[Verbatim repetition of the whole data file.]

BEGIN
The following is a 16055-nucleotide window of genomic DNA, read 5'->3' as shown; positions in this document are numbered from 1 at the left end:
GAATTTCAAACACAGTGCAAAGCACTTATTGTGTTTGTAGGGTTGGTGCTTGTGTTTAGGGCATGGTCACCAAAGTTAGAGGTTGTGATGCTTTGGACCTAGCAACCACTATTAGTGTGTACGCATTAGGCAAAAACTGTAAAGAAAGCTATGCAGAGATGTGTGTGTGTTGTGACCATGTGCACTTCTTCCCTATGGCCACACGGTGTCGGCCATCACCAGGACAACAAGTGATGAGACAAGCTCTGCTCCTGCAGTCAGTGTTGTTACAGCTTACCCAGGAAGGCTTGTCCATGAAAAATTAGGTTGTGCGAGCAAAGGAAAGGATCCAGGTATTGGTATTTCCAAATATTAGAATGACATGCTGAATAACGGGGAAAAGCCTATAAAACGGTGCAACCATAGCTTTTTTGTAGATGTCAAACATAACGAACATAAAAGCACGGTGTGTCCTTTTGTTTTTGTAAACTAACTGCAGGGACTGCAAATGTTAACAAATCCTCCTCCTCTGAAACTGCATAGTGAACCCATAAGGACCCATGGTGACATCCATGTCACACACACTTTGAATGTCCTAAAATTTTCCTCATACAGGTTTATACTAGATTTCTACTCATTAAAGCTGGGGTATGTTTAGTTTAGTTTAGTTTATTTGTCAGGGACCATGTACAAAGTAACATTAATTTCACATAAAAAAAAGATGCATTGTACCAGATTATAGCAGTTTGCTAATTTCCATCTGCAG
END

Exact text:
The following is a 16055-nucleotide window of genomic DNA, read 5'->3' as shown; positions in this document are numbered from 1 at the left end:
GAATTTCAAACACAGTGCAAAGCACTTATTGTGTTTGTAGGGTTGGTGCTTGTGTTTAGGGCATGGTCACCAAAGTTAGAGGTTGTGATGCTTTGGACCTAGCAACCACTATTAGTGTGTACGCATTAGGCAAAAACTGTAAAGAAAGCTATGCAGAGATGTGTGTGTGTTGTGACCATGTGCACTTCTTCCCTATGGCCACACGGTGTCGGCCATCACCAGGACAACAAGTGATGAGACAAGCTCTGCTCCTGCAGTCAGTGTTGTTACAGCTTACCCAGGAAGGCTTGTCCATGAAAAATTAGGTTGTGCGAGCAAAGGAAAGGATCCAGGTATTGGTATTTCCAAATATTAGAATGACATGCTGAATAACGGGGAAAAGCCTATAAAACGGTGCAACCATAGCTTTTTTGTAGATGTCAAACATAACGAACATAAAAGCACGGTGTGTCCTTTTGTTTTTGTAAACTAACTGCAGGGACTGCAAATGTTAACAAATCCTCCTCCTCTGAAACTGCATAGTGAACCCATAAGGACCCATGGTGACATCCATGTCACACACACTTTGAATGTCCTAAAATTTTCCTCATACAGGTTTATACTAGATTTCTACTCATTAAAGCTGGGGTATGTTTAGTTTAGTTTAGTTTATTTGTCAGGGACCATGTACAAAGTAACATTAATTTCACATAAAAAAAAGATGCATTGTACCAGATTATAGCAGTTTGCTAATTTCCATCTGCAG